On June 14, 2022, the Union Cabinet also cleared the government’s plan to hire about 125,000 people in the age group of 17 to 21 years for the three wings of India’s armed forces – the Army, the Navy and the Air Force. The scheme was called Agnipath and envisaged such hiring on new terms – instead of the earlier longer term of service, the new recruits would be hired for only 4 years, at the end of which only 25 per cent of them would be absorbed in service for a longer duration. Those who would be let go after 4 years would be paid a lumpsum amount of about Rs 12 lakh, half of which would be the contribution of the recruits, to be called Agniveers. They would get a salary ranging between Rs 30,000 and Rs 40,000 per month plus allowances. But there would be no pension benefit for the Agniveers. There were violent protests for a few days over the scheme as potential aspirants felt cheated. The government had not hired youths for the armed forces for two years due to Covid and now that it was reopened, the new recruits were denied pension benefits and a four-year tenure to only 25 per cent of those who would be hired under the scheme. The government responded with a tweak in the scheme by increasing the upper age limit by two years to 23. The government also argued that those who would be out of the services after four years could be absorbed in the private sector as ex-servicemen. However, the agitating young men were conscious that the absorption level of ex-servicemen in public sector enterprises was much below the quotas earmarked for them and the absorption in the private sector was even lower. But from the government’s point of view, the Agniveer scheme was aimed at fixing the broken finances of the government, particularly about the ministry of defence. Quite apart from the argument that Agnipath would help the defence forces get younger, leaner and fitter, the scheme’s contribution to reducing the burden of pension on defence finances in the future would be significant. Almost 23 per cent of total defence outlay is now earmarked for defence pensions, which is slightly higher than the salary burden. In other words, almost half of the defence expenditure is spent on salary and pensions. Agnipath would help defence to look forward to a future where it would have more resources at its disposal on building its hardware capabilities. Of course, the redeployment of Agniveers after four years would pose a big challenge. The government would have to frame follow-up policies to ensure that those Agniveers who do not get absorbed after 4 years, get a decent opportunity to be hired by the public sector and private sector enterprises. That task would be no less important and challenging.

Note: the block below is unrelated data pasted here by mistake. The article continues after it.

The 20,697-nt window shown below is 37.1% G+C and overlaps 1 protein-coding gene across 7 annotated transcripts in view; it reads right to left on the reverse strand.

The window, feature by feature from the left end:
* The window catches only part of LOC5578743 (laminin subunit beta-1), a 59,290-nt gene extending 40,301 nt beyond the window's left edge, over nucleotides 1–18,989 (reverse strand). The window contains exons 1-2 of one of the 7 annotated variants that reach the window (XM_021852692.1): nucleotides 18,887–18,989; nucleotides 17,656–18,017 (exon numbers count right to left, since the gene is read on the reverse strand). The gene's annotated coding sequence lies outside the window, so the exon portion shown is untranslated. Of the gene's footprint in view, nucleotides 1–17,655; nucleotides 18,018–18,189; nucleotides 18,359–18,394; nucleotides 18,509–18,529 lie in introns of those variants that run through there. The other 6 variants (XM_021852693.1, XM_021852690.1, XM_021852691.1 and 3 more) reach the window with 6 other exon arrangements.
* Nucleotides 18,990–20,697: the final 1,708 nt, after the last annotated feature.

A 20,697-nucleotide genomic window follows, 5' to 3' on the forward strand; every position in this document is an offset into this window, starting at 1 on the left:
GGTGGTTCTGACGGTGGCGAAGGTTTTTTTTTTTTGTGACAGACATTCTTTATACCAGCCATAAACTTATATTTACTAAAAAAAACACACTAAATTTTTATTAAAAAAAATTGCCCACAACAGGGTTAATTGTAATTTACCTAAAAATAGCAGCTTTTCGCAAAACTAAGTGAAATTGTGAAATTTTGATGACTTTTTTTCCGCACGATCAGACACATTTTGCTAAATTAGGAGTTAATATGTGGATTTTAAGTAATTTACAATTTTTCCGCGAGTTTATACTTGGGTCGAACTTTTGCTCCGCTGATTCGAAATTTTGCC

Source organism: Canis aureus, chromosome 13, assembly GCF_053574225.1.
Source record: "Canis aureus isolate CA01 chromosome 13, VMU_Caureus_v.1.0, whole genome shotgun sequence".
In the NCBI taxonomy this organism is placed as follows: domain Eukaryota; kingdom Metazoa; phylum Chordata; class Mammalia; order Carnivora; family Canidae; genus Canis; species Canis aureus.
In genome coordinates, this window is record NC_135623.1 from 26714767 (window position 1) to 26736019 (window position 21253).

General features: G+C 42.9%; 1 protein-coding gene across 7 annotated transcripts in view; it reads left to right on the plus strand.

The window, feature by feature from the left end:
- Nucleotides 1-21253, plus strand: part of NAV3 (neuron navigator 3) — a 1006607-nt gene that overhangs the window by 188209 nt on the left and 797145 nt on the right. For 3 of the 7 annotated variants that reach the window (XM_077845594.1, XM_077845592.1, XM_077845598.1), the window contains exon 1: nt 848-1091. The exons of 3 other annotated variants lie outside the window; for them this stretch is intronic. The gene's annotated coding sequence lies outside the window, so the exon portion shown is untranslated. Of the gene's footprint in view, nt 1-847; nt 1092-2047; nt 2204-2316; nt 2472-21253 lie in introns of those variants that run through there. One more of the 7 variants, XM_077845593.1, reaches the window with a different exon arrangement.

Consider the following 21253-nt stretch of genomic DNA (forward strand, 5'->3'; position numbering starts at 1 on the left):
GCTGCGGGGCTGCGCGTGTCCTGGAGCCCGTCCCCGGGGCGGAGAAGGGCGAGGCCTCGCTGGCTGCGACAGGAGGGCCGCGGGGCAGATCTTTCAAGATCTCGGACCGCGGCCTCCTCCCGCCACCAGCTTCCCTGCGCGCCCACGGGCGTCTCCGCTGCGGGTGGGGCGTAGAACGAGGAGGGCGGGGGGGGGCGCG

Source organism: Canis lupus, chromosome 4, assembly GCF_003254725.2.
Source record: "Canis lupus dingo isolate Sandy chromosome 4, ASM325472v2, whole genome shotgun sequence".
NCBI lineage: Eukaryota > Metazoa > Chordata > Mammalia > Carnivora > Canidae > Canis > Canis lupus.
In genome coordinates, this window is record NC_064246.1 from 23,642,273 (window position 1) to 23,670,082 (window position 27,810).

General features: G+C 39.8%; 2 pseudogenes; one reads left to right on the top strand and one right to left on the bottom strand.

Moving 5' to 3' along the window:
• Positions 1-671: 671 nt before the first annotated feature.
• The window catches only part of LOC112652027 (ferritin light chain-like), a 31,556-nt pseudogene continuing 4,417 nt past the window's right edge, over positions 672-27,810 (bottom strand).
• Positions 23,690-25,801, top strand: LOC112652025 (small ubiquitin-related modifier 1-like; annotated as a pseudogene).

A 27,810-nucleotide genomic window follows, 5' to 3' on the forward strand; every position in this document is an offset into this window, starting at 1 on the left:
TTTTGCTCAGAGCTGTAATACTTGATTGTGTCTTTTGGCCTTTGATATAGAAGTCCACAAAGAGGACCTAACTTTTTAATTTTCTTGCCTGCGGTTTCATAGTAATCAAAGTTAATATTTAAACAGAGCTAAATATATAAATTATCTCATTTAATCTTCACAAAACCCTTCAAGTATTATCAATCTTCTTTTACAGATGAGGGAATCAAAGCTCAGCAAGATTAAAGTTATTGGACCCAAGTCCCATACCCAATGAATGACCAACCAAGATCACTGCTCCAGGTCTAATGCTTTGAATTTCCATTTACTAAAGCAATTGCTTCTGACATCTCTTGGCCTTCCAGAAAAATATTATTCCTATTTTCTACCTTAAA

WTO reaches fresh pact, ending a drought of deals in a decade